Why are SA200's so valued and expensive.
RSS | Subscribe | Contact Us | Advertise | About Us
Results 1 to 9 of 9
  1. #1
    Join Date
    Mar 2008
    Location
    East Texas
    Posts
    264

    Why are SA200's so valued and expensive.

    Probably not the best place on this forum to ask this question but many of these SA200's are projects in themselves for restoration.
    I've noticed that the price of the SA200's have gone through the roof. A year or two you could pick up one of the grey ones for a couple hundred bucks and lately I saw one on a trailer and the guy was asking $3300.00 for it. Seems a tad expensive to me for a 40 to 50 year old welder.
    So, my questions are why are these in such demand? What's so good about them?
    Sign on East Texas payphone: Calls to God 40 cents......it's a local call...

  2. #2
    Join Date
    Nov 2008
    Location
    south GA where its hot in summer and cold in winter
    Posts
    3,667

    Re: Why are SA200's so valued and expensive.

    I have one that I recently bought at a steal. But I wouldn't sell mine for 10x's that much...
    Weld with one...then you will know...You can explain it, but once you "do" it, it all becomes clear...Its an OPRAH Ahaaa! moment.. There are some machines that come close, maybe even equal a few of them, but none exceed them in weld quality and arc qualities.
    Welders:
    Esab Migmaster 250
    Penncraft 230 (oldy but goody)
    HF Plasma 30 (Italian)
    Lincoln Ranger 8
    Smith Oxy/Acetylene/Propane
    Lincoln SA200
    Everlast Power Tig 250 EX
    Everlast PowerUltra 205

  3. #3
    Join Date
    Nov 2007
    Posts
    1,734

    Re: Why are SA200's so valued and expensive.

    It is the same thing that you see with old cars and trucks, tractors, and farm machinery. Nostalgia, I guess. I love old machinery. Cars, trucks, tractors, steam trains, piston engine (especially radial engine) airplanes, and SA 200 Lincolns. Just something about them.

    The SA 200 was always the standard of the industry for DC engine drive welders. There were some pretenders, Hobart, Miller, and P&H come to mind. I've run 'em all and the P&H was the only one that came close.

    All the above were state-of-the-art in their day but science and engineering have eclisped them all including the SA 200. But I'm glad that people will spend the time and money to preserve mechanical history.

  4. #4

    Re: Why are SA200's so valued and expensive.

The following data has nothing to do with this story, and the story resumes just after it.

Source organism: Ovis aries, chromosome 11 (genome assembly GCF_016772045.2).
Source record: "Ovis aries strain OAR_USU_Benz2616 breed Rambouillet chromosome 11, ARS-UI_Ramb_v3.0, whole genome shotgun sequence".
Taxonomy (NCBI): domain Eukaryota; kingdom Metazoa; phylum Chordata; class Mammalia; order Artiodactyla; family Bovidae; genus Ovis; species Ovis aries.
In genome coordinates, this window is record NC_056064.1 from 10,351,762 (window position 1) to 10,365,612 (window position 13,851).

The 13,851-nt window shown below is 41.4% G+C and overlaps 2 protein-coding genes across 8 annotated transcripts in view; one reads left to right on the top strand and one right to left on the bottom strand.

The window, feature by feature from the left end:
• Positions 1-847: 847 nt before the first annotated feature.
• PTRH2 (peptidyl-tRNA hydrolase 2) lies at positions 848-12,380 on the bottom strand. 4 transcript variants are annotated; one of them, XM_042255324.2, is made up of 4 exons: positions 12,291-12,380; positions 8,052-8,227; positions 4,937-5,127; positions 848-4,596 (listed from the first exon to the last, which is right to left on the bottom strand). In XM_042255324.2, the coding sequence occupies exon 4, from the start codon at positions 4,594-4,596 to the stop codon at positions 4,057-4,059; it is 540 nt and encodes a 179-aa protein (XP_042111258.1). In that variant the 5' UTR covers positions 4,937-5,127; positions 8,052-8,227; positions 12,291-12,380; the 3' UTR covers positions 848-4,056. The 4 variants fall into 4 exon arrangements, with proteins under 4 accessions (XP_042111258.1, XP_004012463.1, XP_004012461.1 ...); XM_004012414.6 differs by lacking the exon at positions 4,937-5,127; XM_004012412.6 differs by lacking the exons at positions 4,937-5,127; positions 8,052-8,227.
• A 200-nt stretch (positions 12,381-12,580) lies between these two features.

The demand is up because of the main line construction boom, they are still the preferred machine in that field.

    They are expensive (both new and used) because it costs more to byuild a dc generator than it does a alternator/rectifier machine. Plus they have true industrial duty engines that can be overhauled/rebuilt for generations.

    JTMcC.

  5. #5
    Join Date
    Nov 2008
    Location
    south GA where its hot in summer and cold in winter
    Posts
    3,667

    Re: Why are SA200's so valued and expensive.

    I would humbly and respectfully disagree with some of Old Timer's assertion that technology has passed the SA 200 by.
    While it is true that we have progressed technologically from the era of SA 200, with the advent of inverters and their chopper cousins, there is more at stake than progress.

    Sometimes, the original "inventors" get the design right the first time. This is the case of the SA200.

    We tend to forget that in our modern day of technology, while they may have the technology to do more, they release the original version with a few bugs to release 2.0 later, only to leave a few unresolved issues to make room for 3.0 and so on.
    So is the case with modern welders that are full of tempermental circuit boards, expensive to repair engines, and cheaply made controls. But Lincoln unleashed both barrels when they built the SA 200. They did the "job" right to start. I would like to have sat in the "conference" room when they decided to "go" with the design...(insert daydream here). The evidence is overwhelming that they did.
    Evidence:

    1) Little or no changes were ever made in the basic design for 20+ years. Short hood, Black face, Red face etc, but they were all built off the same blueprint.
    2) When Lincoln did try to "improve" the design, they were beset by tons of complaints. They made the mistake of switching to Aluminum components instead of copper. Some "improvement". They had to make changes to "fix" their improvement.
    3) You can still buy basically the same welder in the classic and pipeliner series.